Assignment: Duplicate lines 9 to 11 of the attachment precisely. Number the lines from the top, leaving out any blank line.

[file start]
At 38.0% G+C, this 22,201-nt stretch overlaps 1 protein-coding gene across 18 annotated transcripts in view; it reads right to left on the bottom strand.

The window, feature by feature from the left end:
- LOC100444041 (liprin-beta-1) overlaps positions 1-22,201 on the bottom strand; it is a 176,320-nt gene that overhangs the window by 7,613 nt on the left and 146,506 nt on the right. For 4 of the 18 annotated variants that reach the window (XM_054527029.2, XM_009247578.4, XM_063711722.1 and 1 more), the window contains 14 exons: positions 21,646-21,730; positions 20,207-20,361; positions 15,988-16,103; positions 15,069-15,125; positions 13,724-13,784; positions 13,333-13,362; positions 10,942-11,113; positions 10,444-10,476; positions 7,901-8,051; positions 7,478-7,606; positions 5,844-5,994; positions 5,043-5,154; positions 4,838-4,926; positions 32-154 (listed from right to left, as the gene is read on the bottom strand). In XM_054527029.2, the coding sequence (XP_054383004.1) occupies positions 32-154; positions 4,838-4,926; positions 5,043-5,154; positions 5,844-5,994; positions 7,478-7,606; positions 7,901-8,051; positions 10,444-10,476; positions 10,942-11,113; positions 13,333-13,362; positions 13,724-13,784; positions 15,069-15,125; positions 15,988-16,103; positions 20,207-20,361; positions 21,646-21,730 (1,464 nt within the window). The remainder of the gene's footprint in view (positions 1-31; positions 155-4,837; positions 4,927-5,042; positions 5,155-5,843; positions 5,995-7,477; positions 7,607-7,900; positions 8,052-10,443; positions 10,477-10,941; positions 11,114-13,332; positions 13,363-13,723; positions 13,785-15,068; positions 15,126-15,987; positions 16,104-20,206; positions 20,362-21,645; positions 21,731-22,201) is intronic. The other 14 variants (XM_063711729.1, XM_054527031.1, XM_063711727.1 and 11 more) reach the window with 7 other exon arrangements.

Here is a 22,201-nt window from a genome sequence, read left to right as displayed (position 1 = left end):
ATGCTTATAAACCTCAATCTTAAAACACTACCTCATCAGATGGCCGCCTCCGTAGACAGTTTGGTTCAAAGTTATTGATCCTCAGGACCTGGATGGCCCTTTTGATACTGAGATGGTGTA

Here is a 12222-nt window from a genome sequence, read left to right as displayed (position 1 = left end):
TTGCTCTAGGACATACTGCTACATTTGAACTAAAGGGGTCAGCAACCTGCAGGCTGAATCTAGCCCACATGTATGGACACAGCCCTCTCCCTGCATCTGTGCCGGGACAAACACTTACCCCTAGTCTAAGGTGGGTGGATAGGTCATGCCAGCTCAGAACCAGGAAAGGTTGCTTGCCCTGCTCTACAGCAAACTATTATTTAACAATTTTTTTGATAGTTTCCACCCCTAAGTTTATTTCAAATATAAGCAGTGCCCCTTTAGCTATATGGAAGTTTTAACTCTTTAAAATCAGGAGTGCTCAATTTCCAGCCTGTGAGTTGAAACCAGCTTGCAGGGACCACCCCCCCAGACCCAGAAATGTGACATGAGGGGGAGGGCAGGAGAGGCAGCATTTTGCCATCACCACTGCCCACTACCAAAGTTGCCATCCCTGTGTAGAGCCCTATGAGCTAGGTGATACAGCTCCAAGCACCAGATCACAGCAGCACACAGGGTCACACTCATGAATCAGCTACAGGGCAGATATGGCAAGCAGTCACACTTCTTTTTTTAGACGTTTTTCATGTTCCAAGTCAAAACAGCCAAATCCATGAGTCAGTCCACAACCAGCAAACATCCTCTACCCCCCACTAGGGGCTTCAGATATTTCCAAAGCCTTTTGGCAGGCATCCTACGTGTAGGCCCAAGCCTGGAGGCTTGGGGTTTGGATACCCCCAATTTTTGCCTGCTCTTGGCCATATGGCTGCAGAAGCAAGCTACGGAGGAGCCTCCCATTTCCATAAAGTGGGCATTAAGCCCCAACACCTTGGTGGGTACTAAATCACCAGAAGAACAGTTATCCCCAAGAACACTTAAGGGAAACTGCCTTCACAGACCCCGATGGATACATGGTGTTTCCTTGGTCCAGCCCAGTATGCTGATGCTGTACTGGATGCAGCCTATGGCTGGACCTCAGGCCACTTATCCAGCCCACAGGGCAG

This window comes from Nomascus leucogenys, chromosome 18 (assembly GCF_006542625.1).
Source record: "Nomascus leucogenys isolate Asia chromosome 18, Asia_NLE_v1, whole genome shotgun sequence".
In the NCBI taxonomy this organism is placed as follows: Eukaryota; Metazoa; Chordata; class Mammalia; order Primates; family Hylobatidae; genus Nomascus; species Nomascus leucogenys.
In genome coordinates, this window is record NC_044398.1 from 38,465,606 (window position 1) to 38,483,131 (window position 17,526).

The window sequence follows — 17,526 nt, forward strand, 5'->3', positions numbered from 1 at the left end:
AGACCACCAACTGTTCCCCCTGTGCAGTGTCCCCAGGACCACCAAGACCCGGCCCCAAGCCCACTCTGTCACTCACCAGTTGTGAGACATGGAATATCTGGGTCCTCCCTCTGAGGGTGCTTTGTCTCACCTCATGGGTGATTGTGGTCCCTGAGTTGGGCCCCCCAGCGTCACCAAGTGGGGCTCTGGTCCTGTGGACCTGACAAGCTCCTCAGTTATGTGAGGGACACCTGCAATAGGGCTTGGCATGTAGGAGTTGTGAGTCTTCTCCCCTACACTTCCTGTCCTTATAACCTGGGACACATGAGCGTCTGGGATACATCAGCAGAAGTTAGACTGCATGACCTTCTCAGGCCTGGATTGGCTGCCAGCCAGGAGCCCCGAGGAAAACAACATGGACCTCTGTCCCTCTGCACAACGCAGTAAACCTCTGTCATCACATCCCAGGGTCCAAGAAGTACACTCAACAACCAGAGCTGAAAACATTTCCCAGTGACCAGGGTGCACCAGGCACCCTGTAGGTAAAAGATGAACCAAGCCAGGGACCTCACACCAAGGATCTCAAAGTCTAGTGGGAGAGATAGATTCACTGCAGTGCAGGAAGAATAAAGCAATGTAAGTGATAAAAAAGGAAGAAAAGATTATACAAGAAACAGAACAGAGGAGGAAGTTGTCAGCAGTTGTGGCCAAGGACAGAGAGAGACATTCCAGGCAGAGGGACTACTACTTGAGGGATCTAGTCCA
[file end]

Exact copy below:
Source record: "Nomascus leucogenys isolate Asia chromosome 18, Asia_NLE_v1, whole genome shotgun sequence".
In the NCBI taxonomy this organism is placed as follows: Eukaryota; Metazoa; Chordata; class Mammalia; order Primates; family Hylobatidae; genus Nomascus; species Nomascus leucogenys.
In genome coordinates, this window is record NC_044398.1 from 38,465,606 (window position 1) to 38,483,131 (window position 17,526).